The children of pleasure all feel the sad hour;
The roses are faded, and tasteless the cheer,
For the world is grown old, and judgment is near!
The world is grown old!-but should we complain,
Who have tried her and know that her promise is

Our heart is in heaven, our home is not here,
And we look for our crown when judgment is



OH, Saviour, is thy promise fled?

No longer might thy grace endure, To heal the sick and raise the dead, And preach thy gospel to the poor?


OH, Saviour, whom this holy morn
Gave to our world below;
To mortal want and labour born,
And more than mortal wo!

Incarnate Word! by every grief,
By each temptation tried,
Who lived to yield our ills relief,
And to redeem us died!

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Who shall yet return from high,
Robed in might and majesty,
Hear us! help us when we cry!
Jesus! hear and save!


BRIGHTEST and best of the sons of the morning! Dawn on our darkness and lend us thine aid! Star of the East, the horizon adorning,

Guide where our infant Redeemer is laid!

Cold on his cradle the dew drops are shining, Low lies his head with the beasts of the stall, Angels adore him in slumber reclining,

Maker and Monarch and Saviour of all!

Say, shall we yield him, in costly devotion,
Odours of Edom and offerings divine?
Gems of the mountain and pearls of the ocean,
Myrrh from the forest or gold from the mine?

Vainly we offer each ample oblation;

Vainly with gifts would his favour secure : Richer by far is the heart's adoration;

Dearer to God are the prayers of the poor.

Brightest and best of the sons of the morning! Dawn on our darkness and lend us thine aid! Star of the East, the horizon adorning,

Guide where our infant Redeemer is laid!



ABASHED be all the boast of age! Be hoary learning dumb! Expounder of the mystic page,

Behold an Infant come!

Oh, Wisdom, whose unfading power Beside th' Eternal stood,

To frame, in nature's earliest hour,

The land, the sky, the flood;

Yet didst not Thou disdain awhile

An infant form to wear;
To bless thy mother with a smile,
And lisp thy faltered prayer.
But, in thy Father's own abode,

With Israel's elders round,
Conversing high with Israel's God,

Thy chiefest joy was found.

So may our youth adore thy name!
And, Saviour, deign to bless
With fostering grace the timid flame
Of early holiness!


By cool Siloam's shady rill

How sweet the lily grows!

How sweet the breath beneath the hill

Of Sharon's dewy rose!

Lo! such the child whose early feet

The paths of peace have trod;
Whose secret heart, with influence sweet,
Is upward drawn to God!
By cool Siloam's shady rill
The lily must decay;

The rose that blooms beneath the hill
Must shortly fade away.

And soon, too soon, the wint'ry hour
Of man's maturer age

Will shake the soul with sorrow's power,
And stormy passion's rage!

O Thou, whose infant feet were found
Within thy Father's shrine!

Whose years, with changeless virtue crowned,
Were all alike divine,

Dependent on thy bounteous breath,
We seek thy grace alone,

In childhood, manhood, age and death,
To keep us still thine own!

OH, hand of bounty, largely spread,
By whom our every want is fed,
Whate'er we touch, or taste, or see,
We owe them all, oh Lord! to Thee;
The corn, the oil, the purple wine,
Are all thy gifts, and only thine!

The stream thy word to nectar dyed,
The bread thy blessing multiplied,
The stormy wind, the whelming flood,
That silent at thy mandate stood,
How well they knew thy voice divine,
Whose works they were, and only thine!

Though now no more on earth we trace
Thy footsteps of celestial grace,
Obedient to thy word and will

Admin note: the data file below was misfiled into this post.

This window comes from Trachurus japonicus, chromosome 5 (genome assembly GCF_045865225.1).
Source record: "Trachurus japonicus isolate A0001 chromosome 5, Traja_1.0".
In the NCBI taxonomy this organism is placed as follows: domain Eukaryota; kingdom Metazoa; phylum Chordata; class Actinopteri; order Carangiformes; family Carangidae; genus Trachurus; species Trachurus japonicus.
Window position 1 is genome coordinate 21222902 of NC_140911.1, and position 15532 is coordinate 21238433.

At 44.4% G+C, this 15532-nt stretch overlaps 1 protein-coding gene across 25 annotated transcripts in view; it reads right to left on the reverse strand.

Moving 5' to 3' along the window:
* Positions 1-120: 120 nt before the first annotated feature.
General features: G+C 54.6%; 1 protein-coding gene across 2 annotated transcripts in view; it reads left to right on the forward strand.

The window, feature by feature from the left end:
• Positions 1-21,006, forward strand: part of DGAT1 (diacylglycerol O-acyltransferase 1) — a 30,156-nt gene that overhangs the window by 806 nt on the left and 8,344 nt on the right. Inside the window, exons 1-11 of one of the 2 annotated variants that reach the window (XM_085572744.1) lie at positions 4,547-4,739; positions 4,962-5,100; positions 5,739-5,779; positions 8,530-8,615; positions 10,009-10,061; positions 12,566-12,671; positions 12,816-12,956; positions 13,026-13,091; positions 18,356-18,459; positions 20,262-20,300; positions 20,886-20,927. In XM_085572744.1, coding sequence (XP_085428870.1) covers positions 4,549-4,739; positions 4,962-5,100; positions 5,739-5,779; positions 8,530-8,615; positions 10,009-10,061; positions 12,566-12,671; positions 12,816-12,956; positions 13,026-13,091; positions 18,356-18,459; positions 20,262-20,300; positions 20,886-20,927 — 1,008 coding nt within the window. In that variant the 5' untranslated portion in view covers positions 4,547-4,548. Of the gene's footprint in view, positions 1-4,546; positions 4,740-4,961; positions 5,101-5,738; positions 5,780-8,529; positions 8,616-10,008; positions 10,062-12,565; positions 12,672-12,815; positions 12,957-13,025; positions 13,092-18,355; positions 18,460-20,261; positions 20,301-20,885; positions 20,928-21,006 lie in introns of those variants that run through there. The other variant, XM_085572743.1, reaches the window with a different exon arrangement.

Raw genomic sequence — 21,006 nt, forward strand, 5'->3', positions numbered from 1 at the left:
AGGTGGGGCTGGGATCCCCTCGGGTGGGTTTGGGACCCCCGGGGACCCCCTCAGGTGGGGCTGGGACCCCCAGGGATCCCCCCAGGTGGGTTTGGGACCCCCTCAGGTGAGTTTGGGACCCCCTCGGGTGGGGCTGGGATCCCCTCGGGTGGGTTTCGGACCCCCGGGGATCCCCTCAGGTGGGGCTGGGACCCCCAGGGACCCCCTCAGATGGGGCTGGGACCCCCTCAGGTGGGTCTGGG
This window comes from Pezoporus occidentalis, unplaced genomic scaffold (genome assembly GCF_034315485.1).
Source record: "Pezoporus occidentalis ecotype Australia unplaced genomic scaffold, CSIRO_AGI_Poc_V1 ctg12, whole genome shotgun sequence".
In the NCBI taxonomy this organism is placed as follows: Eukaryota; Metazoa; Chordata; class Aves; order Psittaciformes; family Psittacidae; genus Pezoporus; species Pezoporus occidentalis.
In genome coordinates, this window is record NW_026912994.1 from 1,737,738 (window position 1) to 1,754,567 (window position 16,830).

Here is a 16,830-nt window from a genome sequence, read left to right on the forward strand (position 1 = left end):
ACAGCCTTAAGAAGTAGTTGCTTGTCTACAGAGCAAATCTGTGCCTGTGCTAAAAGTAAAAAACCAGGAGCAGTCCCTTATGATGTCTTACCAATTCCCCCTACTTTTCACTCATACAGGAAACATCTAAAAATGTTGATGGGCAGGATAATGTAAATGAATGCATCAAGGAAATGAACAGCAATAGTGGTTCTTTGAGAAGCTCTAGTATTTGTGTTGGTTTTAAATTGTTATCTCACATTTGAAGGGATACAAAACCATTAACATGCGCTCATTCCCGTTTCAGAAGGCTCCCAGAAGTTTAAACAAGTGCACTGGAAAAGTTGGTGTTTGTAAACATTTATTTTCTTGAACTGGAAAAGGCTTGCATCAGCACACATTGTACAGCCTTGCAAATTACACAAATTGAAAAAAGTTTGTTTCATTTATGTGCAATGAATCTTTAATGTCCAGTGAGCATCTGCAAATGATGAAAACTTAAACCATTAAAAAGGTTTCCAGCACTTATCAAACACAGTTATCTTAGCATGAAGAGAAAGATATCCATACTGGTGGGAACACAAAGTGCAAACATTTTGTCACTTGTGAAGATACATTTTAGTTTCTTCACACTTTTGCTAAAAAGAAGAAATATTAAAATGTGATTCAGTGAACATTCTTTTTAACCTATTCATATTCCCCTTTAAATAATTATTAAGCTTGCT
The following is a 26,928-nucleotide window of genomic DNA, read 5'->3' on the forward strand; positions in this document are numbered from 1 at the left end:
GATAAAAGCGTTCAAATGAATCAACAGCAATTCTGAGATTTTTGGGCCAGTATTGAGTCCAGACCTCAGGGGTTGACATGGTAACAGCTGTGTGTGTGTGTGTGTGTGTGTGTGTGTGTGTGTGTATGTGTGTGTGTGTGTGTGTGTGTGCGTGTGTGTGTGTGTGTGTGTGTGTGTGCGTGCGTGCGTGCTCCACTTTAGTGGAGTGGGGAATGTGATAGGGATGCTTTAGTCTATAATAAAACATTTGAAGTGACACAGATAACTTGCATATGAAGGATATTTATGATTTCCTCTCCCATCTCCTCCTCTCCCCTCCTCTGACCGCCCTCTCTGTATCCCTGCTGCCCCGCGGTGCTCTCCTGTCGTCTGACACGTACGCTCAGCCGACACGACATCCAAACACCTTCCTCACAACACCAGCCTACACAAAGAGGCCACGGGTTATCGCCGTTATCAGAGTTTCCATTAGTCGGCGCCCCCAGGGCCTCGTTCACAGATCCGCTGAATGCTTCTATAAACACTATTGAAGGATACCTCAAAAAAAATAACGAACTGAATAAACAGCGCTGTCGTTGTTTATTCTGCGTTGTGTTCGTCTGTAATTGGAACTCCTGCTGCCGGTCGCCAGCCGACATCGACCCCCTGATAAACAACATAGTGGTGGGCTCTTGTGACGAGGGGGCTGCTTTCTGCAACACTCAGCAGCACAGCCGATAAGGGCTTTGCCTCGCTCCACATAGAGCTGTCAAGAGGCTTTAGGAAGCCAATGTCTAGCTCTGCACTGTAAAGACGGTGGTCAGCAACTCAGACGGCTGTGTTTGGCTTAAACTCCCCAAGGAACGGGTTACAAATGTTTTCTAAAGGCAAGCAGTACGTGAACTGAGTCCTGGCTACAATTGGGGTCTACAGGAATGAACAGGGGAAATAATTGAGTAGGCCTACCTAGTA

We seek thy daily mercy still;
Its blessed beams around us shine,
And thine we are, and only thine!


INCARNATE Word, who, wont to dwell
In lowly shape and cottage cell,
Didst not refuse a guest to be
At Cana's poor festivity:

Oh, when our soul from care is free,
Then, Saviour, may we think on Thee,
And seated at the festal board,
In Fancy's eye behold the Lord.

Then may we seem, in Fancy's ear,
Thy manna-dropping tongue to hear,
And think,-even now, thy searching gaze
Each secret of our soul surveys!

So may such joy, chastised and pure,
Beyond the bounds of earth endure;
Nor pleasure in the wounded mind
Shall leave a rankling sting behind!


WHEN on her Maker's bosom
The new-born earth was laid,
And nature's opening blossom
Its fairest bloom displayed;
When all with fruit and flowers
The laughing soil was drest,
And Eden's fragrant bowers
Received their human guest;
No sin his face defiling,

The heir of Nature stood,
And God, benignly smiling,
Beheld that all was good!

Yet in that hour of blessing,

A single want was known;
A wish the heart distressing;
For Adam was alone!

Oh, God of pure affection!
By men and saints adored,
Who gavest thy protection

To Cana's nuptial board.
May such thy bounties ever

To wedded love be shown,
And no rude hand dissever

Whom thou hast linked in one.

From the lusts whose deep pollutions
Adam's ancient taint disclose,
From the tempter's dark intrusions,
Restless doubt and blind repose;

From the miser's cursed treasure,

From the drunkard's jest obscene, From the world, its pomp and pleasure, Jesus! Master! make us clean!


WHEN through the torn sail the wild tempest is streaming,

When o'er the dark wave the red lightning is gleaming,

Nor hope lends a ray the poor seamen to cherish, We fly to our Maker-" Help, Lord! or we perish!"

Oh, Jesus! once tossed on the breast of the billow,
Aroused by the shriek of despair from thy pillow,
Now, seated in glory, the mariner cherish,
Who cries in his danger-" Help, Lord! or we

And oh, when the whirlwind of passion is raging,
When hell in our heart his wild warfare is waging,
Arise in thy strength thy redeemed to cherish,
Rebuke the destroyer-" Help, Lord! or we

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THIRD SUNDAY AFTER EPIPHANY. That wait on life's declining year,


LORD! whose love, in power excelling, Washed the leper's stain away. Jesus! from thy heavenly dwelling, Hear us, help us, when we pray!

From the filth of vice and folly,

From infuriate passion's rage, Evil thoughts and hopes unholy, Heedless youth and selfish age;

Secure a blessing for your age,
And work your Maker's business here!

"And ye, whose locks of scanty gray
Foretell your latest travail near,
How swiftly fades your worthless day!
And stand ye yet so idle here?

"One hour remains, there is but one!
But many a shriek and many a tear
Through endless years the guilt must moan
Of moments lost and wasted here!"